In 2018 the World Health Organization (WHO) warned that an unknown disease, Disease X, would soon emerge and pose a major public health risk for which there would be few or no countermeasures. This prediction was based on observations that viruses existing in wild animals occasionally pass to humans, for example Ebola, SARS, Zika, MERs. The purpose of the warning was to encourage the world to prepare for Disease X, spot it early and contain it, avoiding a pandemic.
COVID-19 is Disease X.
Few countries were prepared for it, but those that were, such as Taiwan and South Korea, quickly contained the disease and developed methods to control resurgent outbreaks. Because of this quick control, less-affected countries had the luxury of thinking that the global response to COVID-19 was overblown. However, countries that shut down their economies prepared and implemented public health intervention plans and were able to contain and manage disease spread. Both types of countries are now back at work. Countries where COVID-19 was politicized have, and continue to have, far worse outcomes as political concerns take precedence over public health.
COVID-19 is not a political issue — it is a public health issue and it needs to be treated as such to protect all Alaskans.
Containing COVID-19 while reopening and sustaining social and economic activity is not rocket science, and the principles are not new. During the 1918-19 influenza pandemic, public health measures included mandated mask wearing, social distancing, limiting large gatherings, increased hygiene, contact tracing, limiting travel, and quarantine. In that pandemic, banning mass gatherings and requiring mask wearing have been estimated to have cut the death rate by as much as 50%. U.S cities that implemented effective interventions early during 1918-19 and adjusted them as needed were able to produce a middle ground of interventions to minimize the infection peaks as well as disruptions to life activities. With our modern access to information on infection rates, it should be possible to achieve an optimal middle ground where interventions minimize infection rates while still sustaining a tolerable level of social and economic activity. This balance is only possible when health science, not politics, drives decisions.
Alaska benefited from the late arrival of COVID-19 and from observing the responses of other states and countries. To his credit, the governor quickly issued a shelter-in-place order that reduced the rate of new COVID-19 infections from 16 a day to two. Unfortunately, a public health intervention plan was not developed at the same time, or if it was, it was not put into practice. Such a plan would spell out, based on the time-varying infection rates, what steps need to be taken during the reopening of social and economic activities. Instead, we have seen mostly a politically based plan, weak messaging from the top, and the unrealistic expectation that Alaskans would “continue to minimize the spread” voluntarily.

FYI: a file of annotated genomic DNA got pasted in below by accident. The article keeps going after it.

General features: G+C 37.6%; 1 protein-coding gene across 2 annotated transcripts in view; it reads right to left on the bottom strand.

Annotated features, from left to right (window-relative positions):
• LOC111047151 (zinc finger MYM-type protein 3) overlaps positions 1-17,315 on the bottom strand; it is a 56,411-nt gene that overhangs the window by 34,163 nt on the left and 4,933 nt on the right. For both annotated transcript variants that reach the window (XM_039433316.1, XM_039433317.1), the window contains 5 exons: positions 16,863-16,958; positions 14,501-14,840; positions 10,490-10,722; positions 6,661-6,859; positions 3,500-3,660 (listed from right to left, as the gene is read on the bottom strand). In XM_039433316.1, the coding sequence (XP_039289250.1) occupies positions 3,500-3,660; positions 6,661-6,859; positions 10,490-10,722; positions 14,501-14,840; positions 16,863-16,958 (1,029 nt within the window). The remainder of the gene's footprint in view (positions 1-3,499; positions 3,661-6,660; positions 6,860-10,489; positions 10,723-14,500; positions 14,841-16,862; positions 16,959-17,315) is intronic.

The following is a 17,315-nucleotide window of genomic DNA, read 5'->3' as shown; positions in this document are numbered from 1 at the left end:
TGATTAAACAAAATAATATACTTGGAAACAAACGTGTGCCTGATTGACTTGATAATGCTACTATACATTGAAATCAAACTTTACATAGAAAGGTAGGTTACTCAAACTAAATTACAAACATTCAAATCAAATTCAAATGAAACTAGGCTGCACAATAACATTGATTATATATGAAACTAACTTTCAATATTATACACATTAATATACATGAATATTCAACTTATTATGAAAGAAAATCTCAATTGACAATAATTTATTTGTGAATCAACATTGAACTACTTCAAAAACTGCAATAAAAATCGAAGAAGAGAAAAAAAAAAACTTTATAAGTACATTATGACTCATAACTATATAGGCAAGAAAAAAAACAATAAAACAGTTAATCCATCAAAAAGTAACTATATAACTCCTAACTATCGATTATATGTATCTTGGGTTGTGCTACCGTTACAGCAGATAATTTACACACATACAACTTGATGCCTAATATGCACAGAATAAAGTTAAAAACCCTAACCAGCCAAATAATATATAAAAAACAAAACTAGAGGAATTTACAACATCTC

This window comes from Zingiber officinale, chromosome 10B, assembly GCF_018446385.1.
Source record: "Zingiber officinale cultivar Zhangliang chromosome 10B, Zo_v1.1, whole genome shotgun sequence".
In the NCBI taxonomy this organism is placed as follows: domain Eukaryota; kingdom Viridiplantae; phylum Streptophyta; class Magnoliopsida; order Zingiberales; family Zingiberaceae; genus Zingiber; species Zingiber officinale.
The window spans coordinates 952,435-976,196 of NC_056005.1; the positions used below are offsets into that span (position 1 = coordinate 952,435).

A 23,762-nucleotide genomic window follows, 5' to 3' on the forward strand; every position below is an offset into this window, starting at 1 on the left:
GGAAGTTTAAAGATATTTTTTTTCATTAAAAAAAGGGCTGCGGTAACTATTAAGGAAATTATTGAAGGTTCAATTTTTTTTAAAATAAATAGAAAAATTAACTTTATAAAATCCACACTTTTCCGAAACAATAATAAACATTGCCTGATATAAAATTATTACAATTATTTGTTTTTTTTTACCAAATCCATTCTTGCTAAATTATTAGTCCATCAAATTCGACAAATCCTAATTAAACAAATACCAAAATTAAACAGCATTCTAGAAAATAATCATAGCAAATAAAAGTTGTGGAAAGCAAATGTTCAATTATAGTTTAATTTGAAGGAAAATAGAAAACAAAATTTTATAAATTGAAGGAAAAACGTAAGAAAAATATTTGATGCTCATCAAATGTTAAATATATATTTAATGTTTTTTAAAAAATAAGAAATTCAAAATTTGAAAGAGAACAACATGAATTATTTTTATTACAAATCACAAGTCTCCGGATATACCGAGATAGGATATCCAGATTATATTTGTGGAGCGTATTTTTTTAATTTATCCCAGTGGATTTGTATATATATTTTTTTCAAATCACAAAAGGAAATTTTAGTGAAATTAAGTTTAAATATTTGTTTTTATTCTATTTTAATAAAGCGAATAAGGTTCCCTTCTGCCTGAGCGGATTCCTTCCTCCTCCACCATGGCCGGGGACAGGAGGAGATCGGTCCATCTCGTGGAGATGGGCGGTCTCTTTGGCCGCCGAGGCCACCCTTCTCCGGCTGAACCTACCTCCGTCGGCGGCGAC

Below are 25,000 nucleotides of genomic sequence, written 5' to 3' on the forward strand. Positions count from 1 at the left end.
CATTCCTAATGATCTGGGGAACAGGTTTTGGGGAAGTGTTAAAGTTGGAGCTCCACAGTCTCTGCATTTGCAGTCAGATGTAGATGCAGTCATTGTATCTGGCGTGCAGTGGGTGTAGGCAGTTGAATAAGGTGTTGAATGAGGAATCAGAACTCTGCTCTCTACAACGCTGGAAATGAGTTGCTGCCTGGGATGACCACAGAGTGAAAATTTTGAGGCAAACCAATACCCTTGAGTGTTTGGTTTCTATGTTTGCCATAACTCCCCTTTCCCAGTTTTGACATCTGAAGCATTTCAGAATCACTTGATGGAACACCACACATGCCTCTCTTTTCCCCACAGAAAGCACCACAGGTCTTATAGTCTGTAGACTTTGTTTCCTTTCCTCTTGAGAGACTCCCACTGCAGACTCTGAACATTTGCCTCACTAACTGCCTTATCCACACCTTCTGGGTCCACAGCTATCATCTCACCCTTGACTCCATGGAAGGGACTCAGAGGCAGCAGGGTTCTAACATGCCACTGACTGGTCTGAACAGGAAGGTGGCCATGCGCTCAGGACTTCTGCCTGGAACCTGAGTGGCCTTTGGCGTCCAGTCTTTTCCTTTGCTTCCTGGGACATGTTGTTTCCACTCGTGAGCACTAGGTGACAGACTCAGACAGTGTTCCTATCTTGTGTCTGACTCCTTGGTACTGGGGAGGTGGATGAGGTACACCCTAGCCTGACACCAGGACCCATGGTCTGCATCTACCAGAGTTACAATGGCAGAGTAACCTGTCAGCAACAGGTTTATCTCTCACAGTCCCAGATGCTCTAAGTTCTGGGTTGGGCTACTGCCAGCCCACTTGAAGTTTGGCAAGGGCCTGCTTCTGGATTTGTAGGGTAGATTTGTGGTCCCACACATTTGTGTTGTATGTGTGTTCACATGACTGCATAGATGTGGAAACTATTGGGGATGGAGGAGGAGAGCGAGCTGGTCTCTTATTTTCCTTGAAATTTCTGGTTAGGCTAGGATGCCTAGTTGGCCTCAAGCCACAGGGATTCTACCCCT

Politically driven approaches have not proved effective in any state thus far, and the governor’s plan is not working for Alaska. On May 22, the day of the Phase 3 reopening, the daily infection rate was four. It trended higher, from five to 26, through June 27 and then increased rapidly to 48 by July 3. On July 4, the 14-day trend of new cases was 125% with an infection reproduction rate of 1.21 on July 1; a number greater than 1 indicates that infection rates will increase rapidly. Alaska is classified as a COVID-19 hotspot by the Kaiser Family Foundation. The Harvard Global Health Institute classified Alaska as “category yellow” on its COVID risk-level chart. At category yellow indicates that strategic public health interventions should be taken to push the spreading rate down.
Continuing our current passive management approach will result in runaway infection rates that will eventually prove disastrous. Time is short for Alaska to develop and implement a public health intervention plan to contain the current surge in COVID-19 infections. Alaska’s approach to reopening social and economic activity should be coordinated with this plan in order to find the optimal middle ground of intervention, a space where we are still able to work and live but where the disease is held at bay. Write to the governor. Tell him you want to see a clear public health intervention plan, one backed by reason and past successful practices, implemented to keep us safe while we still enjoy that great Alaska sunshine.
Jerry Johnson is retired after almost 40 years working as a consultant, applied research scientist and engineer for industry, government, and the University of Alaska Fairbanks. He lives in Fairbanks.